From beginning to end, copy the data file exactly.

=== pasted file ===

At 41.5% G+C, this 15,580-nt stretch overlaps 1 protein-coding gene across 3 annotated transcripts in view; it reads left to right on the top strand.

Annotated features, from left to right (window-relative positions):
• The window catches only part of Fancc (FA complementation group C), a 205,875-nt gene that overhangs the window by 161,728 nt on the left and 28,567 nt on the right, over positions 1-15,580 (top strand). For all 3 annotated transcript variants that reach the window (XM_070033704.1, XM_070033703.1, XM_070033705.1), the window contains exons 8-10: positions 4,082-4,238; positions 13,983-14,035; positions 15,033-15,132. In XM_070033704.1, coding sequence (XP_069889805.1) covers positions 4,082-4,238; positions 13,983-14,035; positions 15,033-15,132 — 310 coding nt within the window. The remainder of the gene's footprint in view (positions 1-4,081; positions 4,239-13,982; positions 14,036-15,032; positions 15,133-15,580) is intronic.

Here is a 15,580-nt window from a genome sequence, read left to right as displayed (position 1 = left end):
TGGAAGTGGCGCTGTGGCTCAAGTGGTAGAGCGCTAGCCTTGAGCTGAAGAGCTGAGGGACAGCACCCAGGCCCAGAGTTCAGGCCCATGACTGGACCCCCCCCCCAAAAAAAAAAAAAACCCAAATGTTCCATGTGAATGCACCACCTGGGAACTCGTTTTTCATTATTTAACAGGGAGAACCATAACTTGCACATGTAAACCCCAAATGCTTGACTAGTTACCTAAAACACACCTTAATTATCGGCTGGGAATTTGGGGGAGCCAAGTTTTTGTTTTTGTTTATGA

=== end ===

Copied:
At 41.5% G+C, this 15,580-nt stretch overlaps 1 protein-coding gene across 3 annotated transcripts in view; it reads left to right on the top strand.

Annotated features, from left to right (window-relative positions):
• The window catches only part of Fancc (FA complementation group C), a 205,875-nt gene that overhangs the window by 161,728 nt on the left and 28,567 nt on the right, over positions 1-15,580 (top strand). For all 3 annotated transcript variants that reach the window (XM_070033704.1, XM_070033703.1, XM_070033705.1), the window contains exons 8-10: positions 4,082-4,238; positions 13,983-14,035; positions 15,033-15,132. In XM_070033704.1, coding sequence (XP_069889805.1) covers positions 4,082-4,238; positions 13,983-14,035; positions 15,033-15,132 — 310 coding nt within the window. The remainder of the gene's footprint in view (positions 1-4,081; positions 4,239-13,982; positions 14,036-15,032; positions 15,133-15,580) is intronic.

Here is a 15,580-nt window from a genome sequence, read left to right as displayed (position 1 = left end):
TGGAAGTGGCGCTGTGGCTCAAGTGGTAGAGCGCTAGCCTTGAGCTGAAGAGCTGAGGGACAGCACCCAGGCCCAGAGTTCAGGCCCATGACTGGACCCCCCCCCCAAAAAAAAAAAAAACCCAAATGTTCCATGTGAATGCACCACCTGGGAACTCGTTTTTCATTATTTAACAGGGAGAACCATAACTTGCACATGTAAACCCCAAATGCTTGACTAGTTACCTAAAACACACCTTAATTATCGGCTGGGAATTTGGGGGAGCCAAGTTTTTGTTTTTGTTTATGA